Who knew that when the Funky 4 + 1 appeared on this episode of Saturday Night Live in February of 1981 that Hip-Hop would soon be a regular fixture on network television. This episode was the harbinger of things to come. Sha Rock, Jazzy Jeff & crew were the first Hip-Hop act to appear on SNL. Invited by Blondie's own Debbie Harry, who was riding high on the shock waves of their own Hip-Hop inflected #1 hit single "Rapture" released a month prior to the airing of this episode, Funky 4 + 1 were definitely seen as a privileged brood to catapult from New Jersey-based seminal Hip-Hop indie label Sugar Hill Records to being the first Hip-Hop act (or "street rappers," as Harry puts it) to appear on a nationally televised program. Even their label mates the Sugar Hill Gang didn't get to Soul Train to perform their wildly successful and pivotal 1979 hit "Rapper's Delight" until May of that year...two full years after its release:
Unfortunately, the Funky 4 + 1's high would be short lived. Funky 4 would be no more less than two years later, leaving "That's The Joint" and this SNL appearance as their main claim to fame. Though their showmanship here is a bit lackluster, it exemplifies arguably the most freewheeling, earnest, effervescent period in Hip-Hop music. A fertile crescent, if you will. Two months after this performance, Rock Steady Crew alumnus Frosty Freeze (R.I.P.) would become the first B-Boy to appear on the cover of a periodical (the Village Voice). Hell, even ABC got in on the action that year, marking the first national coverage of this new "rap phenomenon":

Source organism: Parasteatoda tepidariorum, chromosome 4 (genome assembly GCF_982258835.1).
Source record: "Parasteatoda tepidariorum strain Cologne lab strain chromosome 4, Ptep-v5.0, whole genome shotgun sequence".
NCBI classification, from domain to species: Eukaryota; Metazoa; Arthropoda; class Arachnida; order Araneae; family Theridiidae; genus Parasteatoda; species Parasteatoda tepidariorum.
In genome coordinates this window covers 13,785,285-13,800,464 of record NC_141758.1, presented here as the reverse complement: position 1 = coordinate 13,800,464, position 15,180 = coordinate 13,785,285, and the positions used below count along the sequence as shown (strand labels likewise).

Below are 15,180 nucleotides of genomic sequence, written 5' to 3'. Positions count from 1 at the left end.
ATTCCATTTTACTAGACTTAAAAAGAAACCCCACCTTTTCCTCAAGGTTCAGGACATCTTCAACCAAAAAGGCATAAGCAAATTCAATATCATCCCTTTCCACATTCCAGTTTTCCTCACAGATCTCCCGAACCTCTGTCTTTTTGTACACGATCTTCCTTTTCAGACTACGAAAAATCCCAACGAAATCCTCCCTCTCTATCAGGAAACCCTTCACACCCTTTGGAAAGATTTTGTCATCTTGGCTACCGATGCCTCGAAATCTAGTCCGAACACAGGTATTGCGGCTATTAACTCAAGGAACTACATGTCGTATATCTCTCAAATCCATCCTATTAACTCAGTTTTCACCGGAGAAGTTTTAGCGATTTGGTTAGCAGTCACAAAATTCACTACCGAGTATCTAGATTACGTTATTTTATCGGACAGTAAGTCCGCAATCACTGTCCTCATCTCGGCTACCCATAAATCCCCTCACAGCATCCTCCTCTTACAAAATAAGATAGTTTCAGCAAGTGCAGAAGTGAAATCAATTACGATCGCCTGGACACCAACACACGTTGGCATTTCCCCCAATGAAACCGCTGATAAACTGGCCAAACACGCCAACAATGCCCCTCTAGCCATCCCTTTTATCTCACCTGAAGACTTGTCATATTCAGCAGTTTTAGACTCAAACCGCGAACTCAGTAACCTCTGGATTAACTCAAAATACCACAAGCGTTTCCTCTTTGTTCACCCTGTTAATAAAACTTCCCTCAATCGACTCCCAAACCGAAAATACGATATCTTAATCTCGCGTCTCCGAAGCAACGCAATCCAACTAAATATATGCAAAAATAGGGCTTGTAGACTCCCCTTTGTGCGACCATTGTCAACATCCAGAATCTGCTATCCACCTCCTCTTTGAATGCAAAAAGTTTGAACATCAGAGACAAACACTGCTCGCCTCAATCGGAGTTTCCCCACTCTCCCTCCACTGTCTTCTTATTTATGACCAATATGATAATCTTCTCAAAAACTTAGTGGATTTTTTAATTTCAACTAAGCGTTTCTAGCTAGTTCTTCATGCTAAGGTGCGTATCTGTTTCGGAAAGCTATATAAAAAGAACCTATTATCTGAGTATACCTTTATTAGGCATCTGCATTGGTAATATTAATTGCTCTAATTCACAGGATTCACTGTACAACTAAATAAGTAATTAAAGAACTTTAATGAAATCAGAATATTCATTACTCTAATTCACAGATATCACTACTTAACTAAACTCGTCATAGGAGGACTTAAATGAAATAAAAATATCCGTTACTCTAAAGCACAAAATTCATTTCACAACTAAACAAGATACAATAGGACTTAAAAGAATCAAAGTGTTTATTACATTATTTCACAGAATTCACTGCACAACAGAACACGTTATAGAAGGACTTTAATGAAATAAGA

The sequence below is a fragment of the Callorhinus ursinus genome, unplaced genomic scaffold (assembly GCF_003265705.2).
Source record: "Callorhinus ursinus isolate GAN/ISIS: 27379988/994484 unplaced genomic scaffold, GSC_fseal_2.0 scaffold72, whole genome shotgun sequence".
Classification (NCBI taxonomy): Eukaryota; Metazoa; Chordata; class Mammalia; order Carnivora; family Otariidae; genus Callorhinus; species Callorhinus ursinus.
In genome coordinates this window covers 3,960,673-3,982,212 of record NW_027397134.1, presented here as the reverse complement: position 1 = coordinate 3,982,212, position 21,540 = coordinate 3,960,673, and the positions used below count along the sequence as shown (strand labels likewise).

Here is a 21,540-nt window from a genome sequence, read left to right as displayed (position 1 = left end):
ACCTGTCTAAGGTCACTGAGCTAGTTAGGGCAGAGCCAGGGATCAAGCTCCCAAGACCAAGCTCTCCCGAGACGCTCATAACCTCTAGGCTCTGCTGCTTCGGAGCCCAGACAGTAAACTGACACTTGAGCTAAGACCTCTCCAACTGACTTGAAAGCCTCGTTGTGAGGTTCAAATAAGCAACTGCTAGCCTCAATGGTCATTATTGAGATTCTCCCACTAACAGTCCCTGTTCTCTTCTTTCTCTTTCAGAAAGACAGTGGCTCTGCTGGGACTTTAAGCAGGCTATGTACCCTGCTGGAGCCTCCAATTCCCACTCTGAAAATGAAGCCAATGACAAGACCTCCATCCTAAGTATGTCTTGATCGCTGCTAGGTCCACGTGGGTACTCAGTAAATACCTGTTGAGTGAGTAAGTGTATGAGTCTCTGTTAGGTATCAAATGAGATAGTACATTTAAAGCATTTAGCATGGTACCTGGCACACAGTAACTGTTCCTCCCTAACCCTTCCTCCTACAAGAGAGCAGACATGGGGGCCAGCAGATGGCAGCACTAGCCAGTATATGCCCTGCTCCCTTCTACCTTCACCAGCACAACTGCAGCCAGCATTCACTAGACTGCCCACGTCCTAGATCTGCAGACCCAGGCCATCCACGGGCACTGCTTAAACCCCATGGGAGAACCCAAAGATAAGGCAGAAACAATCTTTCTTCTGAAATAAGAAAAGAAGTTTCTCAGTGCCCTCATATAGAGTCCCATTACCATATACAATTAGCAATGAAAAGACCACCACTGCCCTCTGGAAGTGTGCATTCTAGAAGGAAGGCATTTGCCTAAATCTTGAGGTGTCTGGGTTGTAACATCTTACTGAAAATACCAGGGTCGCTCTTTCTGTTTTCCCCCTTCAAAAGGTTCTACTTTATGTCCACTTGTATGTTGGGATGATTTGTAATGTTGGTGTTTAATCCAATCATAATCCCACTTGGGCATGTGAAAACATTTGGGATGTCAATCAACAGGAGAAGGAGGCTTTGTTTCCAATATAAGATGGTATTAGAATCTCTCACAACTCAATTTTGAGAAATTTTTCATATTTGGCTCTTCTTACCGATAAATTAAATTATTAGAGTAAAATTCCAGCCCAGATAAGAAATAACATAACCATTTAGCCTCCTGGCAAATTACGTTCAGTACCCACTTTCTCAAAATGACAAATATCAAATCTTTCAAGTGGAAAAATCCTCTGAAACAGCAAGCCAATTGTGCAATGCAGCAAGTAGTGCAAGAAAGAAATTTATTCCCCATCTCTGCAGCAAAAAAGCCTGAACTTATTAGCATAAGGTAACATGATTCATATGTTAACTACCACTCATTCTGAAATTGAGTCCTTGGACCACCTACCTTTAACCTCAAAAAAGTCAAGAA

(embedded YouTube video)
What instigated this fertile crescent, you ask? In my opinion, it was the crossbreeding of sounds and styles with the artsy downtown punk/ new wave/ no wave crowd. The unyielding support (in a theoretical matter of speaking) of indie labels. The accessible, yet dangerous performance venues like Disco Fever that were available to artists. The cautious, yet burgeoning interest from mainstream acts. A great city in the throes of decay, its denizens searching for new modes of self expression. All these variables lead to the advent of the "ghetto superstar" as it pertained to this new thing called Hip-Hop. These same variables set the template for artists to follow in the decades to come. And 29 years later, with recent noteworthy performances from the likes of Lil' Wayne & Jay-Z, SNL hasn't lost any steam on the Hip-Hop train in its 35 seasons to date. Where is Hip-Hop going in terms of mainstream appeal, you ask? Good question. But just looking back at this clip give a point of reference to the genesis of that appeal. Just think. It all started with this one performance.